Gov. Jerry Brown ended one of the Capitol's hottest guessing games Friday afternoon, announcing that he had signed a much-disputed measure, SB 202, that moves all future initiatives to the November ballot.
No more initiatives will be allowed on the June primary ballot.
In so doing, the governor has given a tremendous boost to his union allies who helped elect him. Labor is extremely worried about a pending initiative, backed by business interests, that would limit how much campaign cash could be collected from members for political campaigns.
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Unions have beaten back such measures before, but they would've been at a disadvantage in trying to beat it in June, when voter turnout is traditionally low. Moving the pending measure to November, in a presidential election year, gives labor much more leverage.
SB 202 was the creature of last-minute closed-door maneuvering in the closing hours of the legislative session.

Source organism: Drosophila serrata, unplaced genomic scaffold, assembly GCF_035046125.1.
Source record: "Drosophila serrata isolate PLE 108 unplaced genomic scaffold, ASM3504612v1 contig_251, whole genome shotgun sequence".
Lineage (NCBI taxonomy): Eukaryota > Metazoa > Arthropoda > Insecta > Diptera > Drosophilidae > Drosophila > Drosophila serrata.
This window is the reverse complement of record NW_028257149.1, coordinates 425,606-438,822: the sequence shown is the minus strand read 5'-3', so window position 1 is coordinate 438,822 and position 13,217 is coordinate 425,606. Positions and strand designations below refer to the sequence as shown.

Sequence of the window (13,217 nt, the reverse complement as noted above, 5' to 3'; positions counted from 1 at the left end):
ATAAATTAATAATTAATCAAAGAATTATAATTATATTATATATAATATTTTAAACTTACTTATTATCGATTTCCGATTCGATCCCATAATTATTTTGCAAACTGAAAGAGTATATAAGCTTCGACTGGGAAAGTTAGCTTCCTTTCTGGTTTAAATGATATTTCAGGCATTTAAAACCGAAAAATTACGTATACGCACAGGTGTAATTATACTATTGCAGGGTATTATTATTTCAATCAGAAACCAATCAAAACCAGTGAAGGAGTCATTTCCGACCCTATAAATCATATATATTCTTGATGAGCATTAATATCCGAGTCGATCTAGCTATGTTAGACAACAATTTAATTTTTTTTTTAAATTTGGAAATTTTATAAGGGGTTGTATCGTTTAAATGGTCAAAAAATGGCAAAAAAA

It was never clear what Brown would do. But in his signing message Friday, he said, "The idea of direct democracy is to involve as many voters as possible. This bill accomplishes that objective."
Brown's signature is sure to infuriate Capitol Republicans, since it undoes part of a budget compromise approved last year, by delaying a vote on increasing the state's rainy day fund. Republicans will see this as a betrayal and a further worsening of the toxic atmosphere that pervades the Capitol.
Late Friday afternoon, Republican attorney Charles Bell filed a letter with the attorney-general's office, indicating that a referendum is being launched to let voters decide the fate of the newly-signed law.
Brown's move also angers another key group.
Broadcast executives are extremely unhappy, since moving initiatives to November cuts off a lucrative source of advertising dollars for TV stations up and down the state.